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Local Chaldeans spearhead effort to help persecuted Iraqi Christians

ICC Note

“They [The Iraqi Christians] were persecuted and pushed out of their homes. There’s just a moral obligation for every Christian to help one another.”

By Joe Kohn

06/27/2008 Iraq ( Chances are, you’ve never had your church burned down by terrorists. You haven’t seen your pastor, or a family member, killed for being a Christian. You haven’t been forced under fear of death to leave your job, your home and everything familiar to seek protection for your family in a foreign country — where it’s illegal for you to be.

But if you’re a sponsor of the Chaldean Federation of America’s Adopt-a-Refugee-Family program, the chances are that you know someone in just such a situation, and you’re helping them to survive with the basic necessities of life. The program, run from Southfield , helps minorities — mostly Christians — who were forced out of their homes in Iraq by violence.

“We’re obligated to help,” says Zuher Qonja, a parishioner at St. Joseph Chaldean Parish in Shelby Township , who with his brother Jamal gives financial aid to three Iraqi refugee families. “They were persecuted and pushed out of their homes. There’s just a moral obligation for every Christian to help one another.”

The Adopt-a-Refugee-Family program helps Christian and other minority families who have fled Iraq during the war to seek safety in bordering Syria and Jordan .

‘They don’t deserve it’

In the parking lot behind the Chaldean Federation of America’s Southfield headquarters, Basil Bacall flips through a series of photographs. There’s a kitchen in what looks like a long-abandoned home — crumbling walls, broken tiles, a rundown stove and counter.

There’s a child sitting on the floor in a vacant room, looking up from a modest meal.

There’s an elderly couple sitting on a bed in another almost-empty room, a decaying window in the background.

The photos were from a trip Bacall had taken to Syria and Jordan to meet the refugees. Chairman of the Adopt-a-Refugee-Family program, Bacall had heard the horror stories of families in Iraq having to cross the borders en masse to seek safety in neighboring countries.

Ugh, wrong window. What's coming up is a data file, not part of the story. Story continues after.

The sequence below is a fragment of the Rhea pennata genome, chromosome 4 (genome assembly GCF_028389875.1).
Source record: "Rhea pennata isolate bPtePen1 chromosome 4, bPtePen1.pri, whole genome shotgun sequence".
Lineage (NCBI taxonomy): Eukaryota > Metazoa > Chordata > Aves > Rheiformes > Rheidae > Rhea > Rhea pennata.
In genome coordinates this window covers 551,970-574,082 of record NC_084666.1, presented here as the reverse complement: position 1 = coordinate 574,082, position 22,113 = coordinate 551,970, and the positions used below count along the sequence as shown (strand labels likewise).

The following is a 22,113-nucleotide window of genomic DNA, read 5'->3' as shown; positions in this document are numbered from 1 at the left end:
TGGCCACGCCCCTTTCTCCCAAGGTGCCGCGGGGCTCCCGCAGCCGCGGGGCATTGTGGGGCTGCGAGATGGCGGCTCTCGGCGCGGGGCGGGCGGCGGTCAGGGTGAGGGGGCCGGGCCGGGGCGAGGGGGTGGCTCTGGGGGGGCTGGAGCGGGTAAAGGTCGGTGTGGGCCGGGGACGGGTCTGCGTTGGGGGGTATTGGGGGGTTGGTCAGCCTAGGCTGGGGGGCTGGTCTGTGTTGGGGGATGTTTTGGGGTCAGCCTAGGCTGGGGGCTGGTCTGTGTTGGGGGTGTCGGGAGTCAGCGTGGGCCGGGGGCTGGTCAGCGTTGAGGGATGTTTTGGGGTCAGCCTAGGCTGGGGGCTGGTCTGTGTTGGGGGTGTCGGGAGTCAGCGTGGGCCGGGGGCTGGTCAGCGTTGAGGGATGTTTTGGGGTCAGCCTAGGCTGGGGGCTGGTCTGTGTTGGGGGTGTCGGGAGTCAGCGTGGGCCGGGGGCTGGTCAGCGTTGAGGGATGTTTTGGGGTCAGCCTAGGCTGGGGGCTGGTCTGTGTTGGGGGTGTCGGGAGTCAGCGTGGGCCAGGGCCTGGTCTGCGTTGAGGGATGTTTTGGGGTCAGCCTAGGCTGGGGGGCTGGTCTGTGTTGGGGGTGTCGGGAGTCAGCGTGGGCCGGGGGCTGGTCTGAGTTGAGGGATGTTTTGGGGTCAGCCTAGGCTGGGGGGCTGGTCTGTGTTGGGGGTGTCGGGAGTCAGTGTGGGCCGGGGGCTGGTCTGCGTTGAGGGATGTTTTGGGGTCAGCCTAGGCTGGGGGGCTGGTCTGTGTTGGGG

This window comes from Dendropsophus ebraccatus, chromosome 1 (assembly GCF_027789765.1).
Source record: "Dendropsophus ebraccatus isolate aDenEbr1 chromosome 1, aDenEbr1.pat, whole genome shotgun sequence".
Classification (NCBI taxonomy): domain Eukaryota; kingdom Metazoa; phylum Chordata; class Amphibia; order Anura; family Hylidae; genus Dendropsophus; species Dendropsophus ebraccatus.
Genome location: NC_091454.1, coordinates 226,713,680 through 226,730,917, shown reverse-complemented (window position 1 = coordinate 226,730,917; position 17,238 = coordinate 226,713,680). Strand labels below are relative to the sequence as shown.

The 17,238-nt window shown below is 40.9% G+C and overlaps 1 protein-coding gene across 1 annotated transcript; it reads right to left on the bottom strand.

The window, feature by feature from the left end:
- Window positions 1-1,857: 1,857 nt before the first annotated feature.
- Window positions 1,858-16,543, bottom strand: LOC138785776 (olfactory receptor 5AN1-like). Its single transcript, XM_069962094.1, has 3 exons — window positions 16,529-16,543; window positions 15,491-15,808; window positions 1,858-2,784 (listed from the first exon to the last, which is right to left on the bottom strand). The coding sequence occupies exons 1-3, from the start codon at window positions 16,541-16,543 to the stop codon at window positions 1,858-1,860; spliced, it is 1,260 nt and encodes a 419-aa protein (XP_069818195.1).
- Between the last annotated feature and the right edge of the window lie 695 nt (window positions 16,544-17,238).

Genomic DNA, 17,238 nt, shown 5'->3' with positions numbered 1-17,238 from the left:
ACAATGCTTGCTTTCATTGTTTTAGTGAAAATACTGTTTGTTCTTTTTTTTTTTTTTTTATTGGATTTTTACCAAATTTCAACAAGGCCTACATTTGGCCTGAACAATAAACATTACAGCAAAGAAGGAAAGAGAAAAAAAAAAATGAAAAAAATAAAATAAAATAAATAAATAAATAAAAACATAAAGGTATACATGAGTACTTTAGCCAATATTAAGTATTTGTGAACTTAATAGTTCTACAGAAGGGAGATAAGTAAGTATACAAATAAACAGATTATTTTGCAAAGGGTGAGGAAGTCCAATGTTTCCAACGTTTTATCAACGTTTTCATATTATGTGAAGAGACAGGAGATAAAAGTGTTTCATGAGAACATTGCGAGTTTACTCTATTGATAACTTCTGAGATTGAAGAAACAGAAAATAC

The violent and largely unforeseen aftermath of the fall of Saddam Hussein’s regime, however, changed all that. Christians became the targets of violence and kidnappings. Church leaders were singled out.

“It clicked with me when I saw these people with my own eyes,” says Bacall. “We need to get the word out and get these people more help.” Having grown up in Iraq and living there until the age of 17, Bacall says he felt all the more blessed at the life he’d been able to build in the United States — he runs a successful development firm in Southfield . He wanted to know what he and others from the United States could do to help.

His answer? Not enough.

What they deserve, Bacall and others from the Chaldean Federation decided, is help. So they launched the Adopt-A-Refugee-Family Program in August 2007.

By the end of 2008, Bacall says, they hope to be helping 3,500 families with about $100 each per month.

Sense of responsibility

Unless the Iraqi refugees are wealthy, he explained, they stay in Jordan and Syria illegally. It’s illegal for them to hold jobs. Many, he say, become beggars.

In Syria , Fr. Burby says, the situation has gotten so bad that he’s even seen young ladies sell themselves in prostitution to support their families.

Fr. Burby says there are two ways in which the crisis of minority persecutions in Iraq needs to be addressed. The first is simply through Christianity.

“We cannot live our Christian faith if we have possibilities and we do nothing with them,” he said. “The good citizens in the richer countries need to reflect seriously and prayerfully and do something about it.”

The Chaldean community locally and worldwide have increasingly implored President George W. Bush to do more to protect Christians in Iraq . Many say the United States is responsible for the persecution because, before the U.S.-led invasion, Christians and Muslims were living in Iraq in peace.

“As Americans, we have a moral responsibility for these people,” said Bacall of the refugees. “We started the war.”

Help in the meantime

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